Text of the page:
Wednesday, July 13, 2005

"Indonesian cases" rumor and bad bargains

Xinhua Net (semi-official Chinese news agency) is the sole source today of local (Jakarta) TV station reports that two Indonesians are suspected to have died of bird flu. A family of three is allegedly stricken, with a father and daughter dead and another daughter under "intensive treatment" at a hospital 20 km south of Jakarta. The family was said to have recently traveled to India and Hong Kong. Neither locality is reported to have circulating H5N1, although undetected infections are possible.

This is clearly at the rumor stage. This doesn't mean it is false, only that there is much to confirm or disconfirm and many reasons to hesitate for the short time it should take to move it up or down a notch in concern. One of the first and primary tasks in an outbreak investigation is to verify the diagnosis. Simultaneously (so as not to lose time and keep sources as fresh as possible) information on travel history and timing of onset of symptoms should be obtained.

Indonesia, working with WHO, can prevent unfounded speculation simply by doing a rapid check to see if the infection is from influenza type A and releasing the known information on timing of travel and symptom onset. Checking the sub-type of infection and sequencing would take longer, but if it is not influenza A infection, it would rule out bird flu and we can move on from there.

It is not clear whether WHO fully understands the potential for damaging rumors in this age of rapid communication. They have given mixed signals in this regard, both sponsoring and publishing work that explicitly recognizes the value of "rumor control" and also acting on occasion in ways that fail to act on this knowledge. WHO is not a single person and it is inevitable that professional PR people will on occasion act in ways neither approved nor sanctioned by others in the agency. There needs to be a clear signal from the top leadership that openness is the best strategy in the long run, even if it seems problematic in the short run.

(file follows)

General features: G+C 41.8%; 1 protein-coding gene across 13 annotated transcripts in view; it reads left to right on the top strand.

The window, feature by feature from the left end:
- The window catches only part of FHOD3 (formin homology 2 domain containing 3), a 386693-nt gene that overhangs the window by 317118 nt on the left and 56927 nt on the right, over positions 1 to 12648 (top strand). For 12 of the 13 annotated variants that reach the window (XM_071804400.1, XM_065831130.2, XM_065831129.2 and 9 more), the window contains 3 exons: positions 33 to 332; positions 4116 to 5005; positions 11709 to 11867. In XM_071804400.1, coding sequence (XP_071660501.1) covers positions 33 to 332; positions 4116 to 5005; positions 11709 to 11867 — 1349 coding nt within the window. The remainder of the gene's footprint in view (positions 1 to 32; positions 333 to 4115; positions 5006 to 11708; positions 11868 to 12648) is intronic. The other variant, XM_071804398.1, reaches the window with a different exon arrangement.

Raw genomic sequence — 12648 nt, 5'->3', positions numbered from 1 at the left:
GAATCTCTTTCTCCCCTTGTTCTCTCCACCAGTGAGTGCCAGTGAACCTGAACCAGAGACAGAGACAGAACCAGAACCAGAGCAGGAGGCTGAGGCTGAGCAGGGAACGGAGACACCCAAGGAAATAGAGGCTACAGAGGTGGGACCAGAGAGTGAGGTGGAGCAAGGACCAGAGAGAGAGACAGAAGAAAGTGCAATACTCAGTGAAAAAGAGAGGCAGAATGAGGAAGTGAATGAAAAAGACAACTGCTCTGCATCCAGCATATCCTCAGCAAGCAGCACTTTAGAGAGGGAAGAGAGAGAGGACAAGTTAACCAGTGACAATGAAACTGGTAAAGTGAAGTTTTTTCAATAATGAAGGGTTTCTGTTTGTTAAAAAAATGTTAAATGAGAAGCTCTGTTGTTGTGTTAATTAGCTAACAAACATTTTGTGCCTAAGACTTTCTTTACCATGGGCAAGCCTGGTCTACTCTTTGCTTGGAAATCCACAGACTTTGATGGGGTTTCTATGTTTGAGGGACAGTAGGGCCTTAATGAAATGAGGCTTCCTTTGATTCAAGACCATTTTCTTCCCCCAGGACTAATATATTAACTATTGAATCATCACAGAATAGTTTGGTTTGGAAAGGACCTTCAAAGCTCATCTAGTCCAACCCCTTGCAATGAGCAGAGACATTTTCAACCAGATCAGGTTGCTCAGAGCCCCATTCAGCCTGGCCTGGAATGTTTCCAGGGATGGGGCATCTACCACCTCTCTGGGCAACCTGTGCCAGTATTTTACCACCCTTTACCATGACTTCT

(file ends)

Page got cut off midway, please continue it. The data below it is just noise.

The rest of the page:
Buying immediate peace for lasting loss in credibility is a poor bargain.

Update (how not to do it): Within an hour of my posting this, Xinhuanet reported this "denial" from the Indonesian Health Ministry:
Indonesian Minister of Health Siti Fadillah Supari denied Wednesday that bird flu has killed two persons in the town of Tangerang over the last five days.

She said that the two, a father and his one-year-old daughter, died from acute pneumonia.

"Based on a laboratory test conducted by the ministry's research and development center on July 13, the pneumonia was caused by pathogenic bacteria, and there was no indication of pathogenic virus," Supari said in a statement as published by the Detikcom online news service.

She said health office in Tangerang, some 20 km south of Jakarta, has been instructed to further investigate into the pneumonia case and the possible outbreak in the town.
What does this say? Only that the two deaths were indeed acute pneumonia, that there was bacterial infection involved (common as secondary infections in influenza) and that they were still investigating. The best that can be said for this is that they have not yet determined that it was bird flu, not that they have confirmed it wasn't. This is just how it should not be done.